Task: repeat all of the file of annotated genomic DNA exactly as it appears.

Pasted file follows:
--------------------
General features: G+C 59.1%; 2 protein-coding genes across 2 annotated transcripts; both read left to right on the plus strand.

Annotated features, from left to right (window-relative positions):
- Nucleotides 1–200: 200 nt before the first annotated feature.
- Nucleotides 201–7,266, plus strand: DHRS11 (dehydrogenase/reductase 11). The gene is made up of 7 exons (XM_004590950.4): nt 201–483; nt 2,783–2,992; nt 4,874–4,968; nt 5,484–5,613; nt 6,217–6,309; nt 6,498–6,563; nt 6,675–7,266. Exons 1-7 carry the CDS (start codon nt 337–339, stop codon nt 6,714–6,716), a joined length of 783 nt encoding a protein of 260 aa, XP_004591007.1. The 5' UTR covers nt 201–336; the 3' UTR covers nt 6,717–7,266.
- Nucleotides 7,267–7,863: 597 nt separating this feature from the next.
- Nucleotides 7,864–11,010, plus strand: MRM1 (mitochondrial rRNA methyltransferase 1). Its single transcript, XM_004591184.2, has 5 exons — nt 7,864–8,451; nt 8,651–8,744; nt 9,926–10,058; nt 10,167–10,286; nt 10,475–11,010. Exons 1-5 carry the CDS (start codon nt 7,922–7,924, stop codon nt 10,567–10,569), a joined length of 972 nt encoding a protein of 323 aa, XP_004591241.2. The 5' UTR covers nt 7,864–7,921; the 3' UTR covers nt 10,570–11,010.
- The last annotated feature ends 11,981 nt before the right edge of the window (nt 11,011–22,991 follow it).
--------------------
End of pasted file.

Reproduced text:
General features: G+C 59.1%; 2 protein-coding genes across 2 annotated transcripts; both read left to right on the plus strand.

Annotated features, from left to right (window-relative positions):
- Nucleotides 1–200: 200 nt before the first annotated feature.
- Nucleotides 201–7,266, plus strand: DHRS11 (dehydrogenase/reductase 11). The gene is made up of 7 exons (XM_004590950.4): nt 201–483; nt 2,783–2,992; nt 4,874–4,968; nt 5,484–5,613; nt 6,217–6,309; nt 6,498–6,563; nt 6,675–7,266. Exons 1-7 carry the CDS (start codon nt 337–339, stop codon nt 6,714–6,716), a joined length of 783 nt encoding a protein of 260 aa, XP_004591007.1. The 5' UTR covers nt 201–336; the 3' UTR covers nt 6,717–7,266.
- Nucleotides 7,267–7,863: 597 nt separating this feature from the next.
- Nucleotides 7,864–11,010, plus strand: MRM1 (mitochondrial rRNA methyltransferase 1). Its single transcript, XM_004591184.2, has 5 exons — nt 7,864–8,451; nt 8,651–8,744; nt 9,926–10,058; nt 10,167–10,286; nt 10,475–11,010. Exons 1-5 carry the CDS (start codon nt 7,922–7,924, stop codon nt 10,567–10,569), a joined length of 972 nt encoding a protein of 323 aa, XP_004591241.2. The 5' UTR covers nt 7,864–7,921; the 3' UTR covers nt 10,570–11,010.
- The last annotated feature ends 11,981 nt before the right edge of the window (nt 11,011–22,991 follow it).